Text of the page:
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J Exp Psychol Gen. 1989 Dec;118(4):387-98.

Perceptual and conceptual factors in distortions in memory for graphs and maps.

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Department of Psychology, Stanford University, California 94305.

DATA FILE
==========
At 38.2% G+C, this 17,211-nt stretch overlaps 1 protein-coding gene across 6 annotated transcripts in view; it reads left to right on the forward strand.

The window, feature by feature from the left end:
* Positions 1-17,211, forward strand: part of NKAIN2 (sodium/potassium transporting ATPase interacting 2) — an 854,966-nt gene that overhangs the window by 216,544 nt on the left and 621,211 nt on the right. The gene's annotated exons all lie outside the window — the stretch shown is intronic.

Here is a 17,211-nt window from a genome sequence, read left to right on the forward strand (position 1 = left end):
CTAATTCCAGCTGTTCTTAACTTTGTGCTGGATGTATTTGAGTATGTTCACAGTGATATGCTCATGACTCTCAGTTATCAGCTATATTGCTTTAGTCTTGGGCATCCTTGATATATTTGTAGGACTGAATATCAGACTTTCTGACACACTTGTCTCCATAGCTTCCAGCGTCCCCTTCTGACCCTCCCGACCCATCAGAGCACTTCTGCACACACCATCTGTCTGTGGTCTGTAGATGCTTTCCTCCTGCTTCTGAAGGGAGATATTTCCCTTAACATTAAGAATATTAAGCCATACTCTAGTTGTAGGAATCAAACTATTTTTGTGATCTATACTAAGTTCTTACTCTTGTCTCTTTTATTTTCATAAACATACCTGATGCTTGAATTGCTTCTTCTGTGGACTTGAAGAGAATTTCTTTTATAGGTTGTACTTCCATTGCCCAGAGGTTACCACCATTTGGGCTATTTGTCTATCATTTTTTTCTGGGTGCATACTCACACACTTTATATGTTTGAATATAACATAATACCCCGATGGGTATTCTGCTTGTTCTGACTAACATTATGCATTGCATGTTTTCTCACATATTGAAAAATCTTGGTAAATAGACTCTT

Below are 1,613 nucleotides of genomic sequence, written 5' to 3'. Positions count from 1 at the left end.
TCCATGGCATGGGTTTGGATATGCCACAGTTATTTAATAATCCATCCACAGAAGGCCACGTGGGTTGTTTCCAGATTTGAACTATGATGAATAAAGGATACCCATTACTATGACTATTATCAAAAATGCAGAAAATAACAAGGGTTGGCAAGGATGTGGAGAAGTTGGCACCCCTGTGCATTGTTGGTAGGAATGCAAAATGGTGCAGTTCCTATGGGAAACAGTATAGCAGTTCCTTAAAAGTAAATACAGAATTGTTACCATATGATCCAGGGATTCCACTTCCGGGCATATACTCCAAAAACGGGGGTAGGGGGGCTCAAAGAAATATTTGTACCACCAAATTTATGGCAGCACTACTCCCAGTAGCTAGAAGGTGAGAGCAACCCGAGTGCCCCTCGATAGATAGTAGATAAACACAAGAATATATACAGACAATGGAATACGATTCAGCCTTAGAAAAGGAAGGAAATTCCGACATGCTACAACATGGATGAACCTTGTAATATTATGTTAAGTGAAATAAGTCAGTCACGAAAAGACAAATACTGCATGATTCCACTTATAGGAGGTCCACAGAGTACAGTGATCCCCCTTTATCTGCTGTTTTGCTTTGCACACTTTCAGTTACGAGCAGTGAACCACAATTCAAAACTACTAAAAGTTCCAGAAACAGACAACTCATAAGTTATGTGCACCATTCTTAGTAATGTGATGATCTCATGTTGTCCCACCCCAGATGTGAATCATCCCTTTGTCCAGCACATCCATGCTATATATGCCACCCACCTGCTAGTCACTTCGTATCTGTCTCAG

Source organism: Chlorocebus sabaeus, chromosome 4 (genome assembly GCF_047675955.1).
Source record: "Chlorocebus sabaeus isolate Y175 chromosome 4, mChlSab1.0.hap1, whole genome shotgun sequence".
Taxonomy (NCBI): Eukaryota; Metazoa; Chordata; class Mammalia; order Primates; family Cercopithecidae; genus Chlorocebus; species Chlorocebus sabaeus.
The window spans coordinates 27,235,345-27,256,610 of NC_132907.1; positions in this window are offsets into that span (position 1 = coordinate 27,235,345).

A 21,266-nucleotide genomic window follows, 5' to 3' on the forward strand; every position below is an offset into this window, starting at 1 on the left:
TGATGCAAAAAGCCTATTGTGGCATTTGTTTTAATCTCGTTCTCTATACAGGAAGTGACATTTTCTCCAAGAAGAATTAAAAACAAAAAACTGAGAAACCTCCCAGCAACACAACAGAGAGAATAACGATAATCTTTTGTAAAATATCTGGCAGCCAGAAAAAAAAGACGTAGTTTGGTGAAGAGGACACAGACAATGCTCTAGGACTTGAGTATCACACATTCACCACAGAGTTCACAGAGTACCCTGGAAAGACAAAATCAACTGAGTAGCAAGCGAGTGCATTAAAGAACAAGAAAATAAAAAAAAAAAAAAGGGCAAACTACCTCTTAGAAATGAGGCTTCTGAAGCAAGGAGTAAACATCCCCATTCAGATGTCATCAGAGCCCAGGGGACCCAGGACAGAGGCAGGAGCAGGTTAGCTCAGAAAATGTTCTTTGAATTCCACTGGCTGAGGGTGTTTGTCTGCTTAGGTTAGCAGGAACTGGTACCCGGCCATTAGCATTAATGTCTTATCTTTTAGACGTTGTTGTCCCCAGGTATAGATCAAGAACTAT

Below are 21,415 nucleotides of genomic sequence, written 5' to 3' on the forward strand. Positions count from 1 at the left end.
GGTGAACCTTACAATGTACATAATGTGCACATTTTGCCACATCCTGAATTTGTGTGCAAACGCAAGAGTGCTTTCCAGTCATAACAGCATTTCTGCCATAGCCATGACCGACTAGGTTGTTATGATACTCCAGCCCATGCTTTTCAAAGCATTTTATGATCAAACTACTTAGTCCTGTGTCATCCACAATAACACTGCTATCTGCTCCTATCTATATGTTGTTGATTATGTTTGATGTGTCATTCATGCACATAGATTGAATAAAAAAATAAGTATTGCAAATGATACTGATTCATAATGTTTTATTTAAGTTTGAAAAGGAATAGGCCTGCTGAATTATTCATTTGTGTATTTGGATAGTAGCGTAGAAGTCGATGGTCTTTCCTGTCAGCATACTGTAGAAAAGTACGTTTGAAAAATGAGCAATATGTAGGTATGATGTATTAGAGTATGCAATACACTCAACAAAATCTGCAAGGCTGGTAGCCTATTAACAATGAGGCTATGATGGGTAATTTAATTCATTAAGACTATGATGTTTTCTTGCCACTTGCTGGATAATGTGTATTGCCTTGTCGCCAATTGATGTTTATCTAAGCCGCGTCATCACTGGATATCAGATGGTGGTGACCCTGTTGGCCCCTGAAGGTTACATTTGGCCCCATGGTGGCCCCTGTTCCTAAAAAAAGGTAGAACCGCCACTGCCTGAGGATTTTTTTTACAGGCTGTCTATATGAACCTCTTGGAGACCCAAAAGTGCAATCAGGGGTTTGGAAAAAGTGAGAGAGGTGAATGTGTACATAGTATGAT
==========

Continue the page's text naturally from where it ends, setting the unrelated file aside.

We propose that representations of visual stimuli are a consequence of both perceptual and conceptual factors that may be revealed in systematic errors in memory. Three experiments demonstrated increased (horizontal or vertical) symmetry in perception and memory of nearly symmetric curves in graphs and rivers in maps. Next, a conceptual factor, an accompanying description biasing toward symmetry or asymmetry, also distorted memory in the expected direction for the symmetric descriptions. In the two final experiments, we investigated conceptual factors in selection of a frame of reference. Subjects remembered lines in graphs, but not in maps, as closer to the imaginary 45 degrees line. Combined with earlier research, this suggests that the reference frame for map lines is the canonical axes and for graph lines, the imaginary 45 degrees line.

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